Thank you ever so much for joining us for an early morning visit to Cowichan Bay, one of our very favourite places that we are lucky enough to call a part of our neighbourhood.  If you are ever on Vancouver Island for a visit in person, make sure you put this wonderful little spot on your “must see” list, we promise you will not be disappointed!

Until next time!


Mrs. Toad

References: Mount Tzouhalem

North Cowichan: Guide to Mount Tzouhalem

Mount Tzouhalem Duncan | Nanaimo Hiking Daytrips | Hiking Mt Tzouhalem  (featuring story by Chris Arnett)

  1. avatar dragonflydreams88 says:

    . . . yes, a favorite spot on our beautiful Island!!!

  2. avatar Rich McPeek says:

    Wonderful work! Beautiful!

  3. I do SO enjoy seeing such a very different part of the world.

    thanks for sharing!

    • avatar Mrs. Toad says:

      Thank you for your wonderful comments Derrick, it is our absolute pleasure to share this beautiful place with everyone!

  4. avatar Edith Levy says:

    Mrs. Toad you’ve outdone yourself with this post. The words flow so beautifully…AND these images are simply outstanding.

  5. avatar Len Saltiel says:

    These images are awesome Mrs Toad. The fog really sets the mood. Love your write-up as usual.

    • avatar Mrs. Toad says:

      Thank you Len, I agree, the fog really adds a touch of magic to the scene! Thanks so much for popping by!

  6. avatar Chris Nitz says:

    I dunno how you do it, but you consistently make me want to live on the water. In your neck of the woods. Like now!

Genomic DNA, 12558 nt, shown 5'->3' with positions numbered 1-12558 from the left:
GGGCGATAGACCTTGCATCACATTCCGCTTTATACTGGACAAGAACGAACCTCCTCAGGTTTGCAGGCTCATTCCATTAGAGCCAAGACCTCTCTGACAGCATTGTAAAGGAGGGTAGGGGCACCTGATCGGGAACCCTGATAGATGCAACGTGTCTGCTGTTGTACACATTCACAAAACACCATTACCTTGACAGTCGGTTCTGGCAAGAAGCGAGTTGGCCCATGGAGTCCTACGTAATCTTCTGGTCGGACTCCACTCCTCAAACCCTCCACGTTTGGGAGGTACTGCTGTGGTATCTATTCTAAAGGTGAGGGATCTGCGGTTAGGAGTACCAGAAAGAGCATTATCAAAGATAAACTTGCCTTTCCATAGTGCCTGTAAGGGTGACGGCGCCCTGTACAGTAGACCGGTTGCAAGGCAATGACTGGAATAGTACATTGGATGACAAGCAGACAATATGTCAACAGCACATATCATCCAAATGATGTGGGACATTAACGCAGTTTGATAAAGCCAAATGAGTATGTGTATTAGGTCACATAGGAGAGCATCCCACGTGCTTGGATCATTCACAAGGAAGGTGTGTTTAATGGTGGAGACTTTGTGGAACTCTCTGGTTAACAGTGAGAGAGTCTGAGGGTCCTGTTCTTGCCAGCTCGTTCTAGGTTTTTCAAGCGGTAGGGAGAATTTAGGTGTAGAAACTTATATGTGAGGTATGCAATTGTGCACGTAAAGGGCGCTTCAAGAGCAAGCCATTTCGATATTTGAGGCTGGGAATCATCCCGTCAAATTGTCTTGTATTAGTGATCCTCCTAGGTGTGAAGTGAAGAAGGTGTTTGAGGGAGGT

7. avatar ehpem says:

    This post reminds me of our wonderful visit to Cowichan Bay with the Toads last year. It is definitely a must see place for visitors. These photos are very nicely done – I love the lit window in the first shot. And Mrs. Toad has excelled, as usual. Nice to have that link to the Mt. Tzouhalem story, I will be looking it over!

  8. avatar Jimi Jones says:

    I couldn’t agree more about those early morning hours, Mrs. Toad.
    Love the poetic flow to your writing and of course, the wonderful imagery to make the trip complete. 🙂

    All the best!

  9. avatar Jim Nix says:

    lovely photo work and keyboard work too! nice post, thanks for sharing your view on things!

  10. avatar Rick Louie says:

    Those floating houses have so much character! I love the serene scene of the big ship at bay’s edge. Just give me a rocking chair and a cup of tea and I’m set for a relaxing view in front of that second image. Good Stuff!

    • avatar Mrs. Toad says:

      Thank you so very much Rick, I have always wanted to live in a floating home but alas, it hasn’t happened yet. There is just something so quaint about them. Thank you for popping by today!

  11. avatar LensScaper says:

    A wonderful piece of writing especially that first paragraph, Mrs Toad. The sad fact is that when we toured BC about 15yrs ago we drove the length of Vancouver Island north to south in a single day. We lunched in Nanaimo but I suspect we drove through Cowichan without stopping. It pains me deeply to have to admit that fact. Maybe I’ll get a second chance.

    • avatar Mrs. Toad says:

      Thank you Andy, from the bottom of my heart. Don’t feel too bad, Cowichan Bay is a little off the highway and you probably wouldn’t have even known you passed it! If you ever get back this way, let us know and we can show you around!

  12. Great post and lovely images! Thanks so much.